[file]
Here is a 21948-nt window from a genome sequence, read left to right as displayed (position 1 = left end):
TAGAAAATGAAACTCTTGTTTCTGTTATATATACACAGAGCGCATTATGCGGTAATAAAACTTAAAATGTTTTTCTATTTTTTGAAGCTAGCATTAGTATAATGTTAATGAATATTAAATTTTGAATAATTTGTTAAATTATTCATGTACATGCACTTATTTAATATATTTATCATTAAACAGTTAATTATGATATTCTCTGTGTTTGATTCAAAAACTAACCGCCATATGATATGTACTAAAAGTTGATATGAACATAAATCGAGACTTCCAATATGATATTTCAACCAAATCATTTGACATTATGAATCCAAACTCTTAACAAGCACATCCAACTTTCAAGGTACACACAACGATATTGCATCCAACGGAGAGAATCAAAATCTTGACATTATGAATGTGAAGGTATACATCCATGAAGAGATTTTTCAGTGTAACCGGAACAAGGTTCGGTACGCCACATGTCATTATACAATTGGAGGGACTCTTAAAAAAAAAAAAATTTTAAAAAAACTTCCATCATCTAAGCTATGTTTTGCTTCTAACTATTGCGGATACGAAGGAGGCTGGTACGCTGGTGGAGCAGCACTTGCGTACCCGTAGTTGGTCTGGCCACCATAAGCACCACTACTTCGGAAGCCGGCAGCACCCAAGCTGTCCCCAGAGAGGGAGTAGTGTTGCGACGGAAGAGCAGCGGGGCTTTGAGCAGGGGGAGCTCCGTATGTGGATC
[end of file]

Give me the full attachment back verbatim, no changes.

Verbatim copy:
Here is a 21948-nt window from a genome sequence, read left to right as displayed (position 1 = left end):
TAGAAAATGAAACTCTTGTTTCTGTTATATATACACAGAGCGCATTATGCGGTAATAAAACTTAAAATGTTTTTCTATTTTTTGAAGCTAGCATTAGTATAATGTTAATGAATATTAAATTTTGAATAATTTGTTAAATTATTCATGTACATGCACTTATTTAATATATTTATCATTAAACAGTTAATTATGATATTCTCTGTGTTTGATTCAAAAACTAACCGCCATATGATATGTACTAAAAGTTGATATGAACATAAATCGAGACTTCCAATATGATATTTCAACCAAATCATTTGACATTATGAATCCAAACTCTTAACAAGCACATCCAACTTTCAAGGTACACACAACGATATTGCATCCAACGGAGAGAATCAAAATCTTGACATTATGAATGTGAAGGTATACATCCATGAAGAGATTTTTCAGTGTAACCGGAACAAGGTTCGGTACGCCACATGTCATTATACAATTGGAGGGACTCTTAAAAAAAAAAAAATTTTAAAAAAACTTCCATCATCTAAGCTATGTTTTGCTTCTAACTATTGCGGATACGAAGGAGGCTGGTACGCTGGTGGAGCAGCACTTGCGTACCCGTAGTTGGTCTGGCCACCATAAGCACCACTACTTCGGAAGCCGGCAGCACCCAAGCTGTCCCCAGAGAGGGAGTAGTGTTGCGACGGAAGAGCAGCGGGGCTTTGAGCAGGGGGAGCTCCGTATGTGGATC